I can’t seem to keep from thinking and talking about how our annual Marist theme and the question that sits behind it, ‘What is it you plan to do with your one wild and precious life?’just couldn’t have been better chosen for the times in which we find ourselves.
Yes, life is indeed wild, as we well know in new and radical ways. Wild in its unpredictability, wild in its extremes, wild in the way it expects us to respond with integrity to the most challenging of situations time and time again.
And don’t we also now have a new perspective on its preciousness? On our vulnerability – individually and collectively? On the reality that at any given moment, what we hold dear can be lost?
In this, I’ve been thinking not just about life itself (for surely the virus has made us all consider that our life and those for whom we care are more precious and precarious than ever),but also the elements of life we can take for granted: graciousness, care for the vulnerable, social order.
Yes, there have (and will continue to be) wonderful examples of generosity, gentleness and patience, but so too, we have seen that when the preciousness of a calm and ordered life is disrupted or threatened, it doesn’t take much for us to be tipped into the lesser acknowledged traits of our humanity (selfishness, greed, verbal and even physical violence).
Yes, life is both wild and precious, and it is in these wild times that our commitment to the preciousness of all life is most sorely tested.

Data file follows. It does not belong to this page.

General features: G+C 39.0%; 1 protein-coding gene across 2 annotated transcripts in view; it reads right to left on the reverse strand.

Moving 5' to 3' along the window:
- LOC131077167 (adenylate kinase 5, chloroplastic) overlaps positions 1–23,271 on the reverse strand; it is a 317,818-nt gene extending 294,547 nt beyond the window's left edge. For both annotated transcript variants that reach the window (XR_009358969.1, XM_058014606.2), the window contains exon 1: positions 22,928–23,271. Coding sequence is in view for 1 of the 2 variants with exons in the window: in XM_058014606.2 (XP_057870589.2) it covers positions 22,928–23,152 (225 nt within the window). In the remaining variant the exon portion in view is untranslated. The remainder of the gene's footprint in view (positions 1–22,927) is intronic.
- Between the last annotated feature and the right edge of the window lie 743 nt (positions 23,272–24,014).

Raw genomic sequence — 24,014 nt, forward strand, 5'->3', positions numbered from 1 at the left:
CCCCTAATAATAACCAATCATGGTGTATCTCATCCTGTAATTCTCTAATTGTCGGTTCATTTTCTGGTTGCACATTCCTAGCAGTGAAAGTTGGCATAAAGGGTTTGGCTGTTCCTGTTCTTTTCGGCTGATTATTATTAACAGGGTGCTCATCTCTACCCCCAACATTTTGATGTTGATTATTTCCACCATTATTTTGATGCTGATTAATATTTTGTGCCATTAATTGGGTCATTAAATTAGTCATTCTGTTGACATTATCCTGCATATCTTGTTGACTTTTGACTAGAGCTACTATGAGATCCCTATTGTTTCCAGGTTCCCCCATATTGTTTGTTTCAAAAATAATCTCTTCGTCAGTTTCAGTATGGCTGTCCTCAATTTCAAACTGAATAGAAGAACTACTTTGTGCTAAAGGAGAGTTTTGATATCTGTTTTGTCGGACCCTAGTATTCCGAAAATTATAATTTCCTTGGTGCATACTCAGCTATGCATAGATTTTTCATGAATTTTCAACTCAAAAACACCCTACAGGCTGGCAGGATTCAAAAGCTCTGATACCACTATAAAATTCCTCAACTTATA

Take, for example, the extent to which we are prepared to challenge the inclination in ourselves, in each other and in our society to be inward-facing, at a time when we are simultaneously called to isolate. That in our isolation, can we not just continue, but indeed grow, in our commitment to live and set an example of a life deeply rooted in appreciating the preciousness of kindness, humility, generosity and gratefulness, indeed, of love.
In this, as in all things, it matters what we feed out mind and hearts. Perhaps in the coming ‘down-time’ we can commit anew to spending some time reading, listening to, or watching the lives of the spiritual greats, so that this inclination to treasuring the preciousness of all might more deeply embed itself in our soul.
Let’s read the Gospels again, spend time with the writings of some of the holy people of modern times:Dorothy Day, Dietrich Bonhoeffer, Ronald Rolheiser, Joan Chittister or Thomas Merton (you may have other favourites to revisit and share).
Let’s watch movies about people who fought for justice in whatever time or place, and binge television shows that showcase kindness and joy.
Whatever wild times are coming our way, I pray that you and yours are safe, and that the period of cocooning isolation you undertake is life-giving and even joyful.